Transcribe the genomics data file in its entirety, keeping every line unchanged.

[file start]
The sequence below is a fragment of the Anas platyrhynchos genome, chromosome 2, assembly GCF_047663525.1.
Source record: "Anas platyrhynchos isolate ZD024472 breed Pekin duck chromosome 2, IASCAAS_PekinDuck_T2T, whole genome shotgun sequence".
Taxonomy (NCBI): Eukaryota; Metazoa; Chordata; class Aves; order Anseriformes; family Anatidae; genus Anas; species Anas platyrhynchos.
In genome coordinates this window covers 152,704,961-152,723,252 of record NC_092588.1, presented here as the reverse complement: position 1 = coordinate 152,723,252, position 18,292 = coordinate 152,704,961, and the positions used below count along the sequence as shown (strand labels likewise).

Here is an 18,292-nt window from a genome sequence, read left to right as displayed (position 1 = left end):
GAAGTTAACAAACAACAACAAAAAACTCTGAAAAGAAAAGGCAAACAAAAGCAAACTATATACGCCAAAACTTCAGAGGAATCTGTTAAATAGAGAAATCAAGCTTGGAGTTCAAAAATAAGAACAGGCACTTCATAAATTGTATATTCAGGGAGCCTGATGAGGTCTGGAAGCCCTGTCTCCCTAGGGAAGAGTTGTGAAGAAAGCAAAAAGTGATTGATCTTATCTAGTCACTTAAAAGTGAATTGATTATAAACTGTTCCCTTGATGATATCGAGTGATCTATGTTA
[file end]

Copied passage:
The sequence below is a fragment of the Anas platyrhynchos genome, chromosome 2, assembly GCF_047663525.1.
Source record: "Anas platyrhynchos isolate ZD024472 breed Pekin duck chromosome 2, IASCAAS_PekinDuck_T2T, whole genome shotgun sequence".
Taxonomy (NCBI): Eukaryota; Metazoa; Chordata; class Aves; order Anseriformes; family Anatidae; genus Anas; species Anas platyrhynchos.
In genome coordinates this window covers 152,704,961-152,723,252 of record NC_092588.1, presented here as the reverse complement: position 1 = coordinate 152,723,252, position 18,292 = coordinate 152,704,961, and the positions used below count along the sequence as shown (strand labels likewise).

Here is an 18,292-nt window from a genome sequence, read left to right as displayed (position 1 = left end):
GAAGTTAACAAACAACAACAAAAAACTCTGAAAAGAAAAGGCAAACAAAAGCAAACTATATACGCCAAAACTTCAGAGGAATCTGTTAAATAGAGAAATCAAGCTTGGAGTTCAAAAATAAGAACAGGCACTTCATAAATTGTATATTCAGGGAGCCTGATGAGGTCTGGAAGCCCTGTCTCCCTAGGGAAGAGTTGTGAAGAAAGCAAAAAGTGATTGATCTTATCTAGTCACTTAAAAGTGAATTGATTATAAACTGTTCCCTTGATGATATCGAGTGATCTATGTTA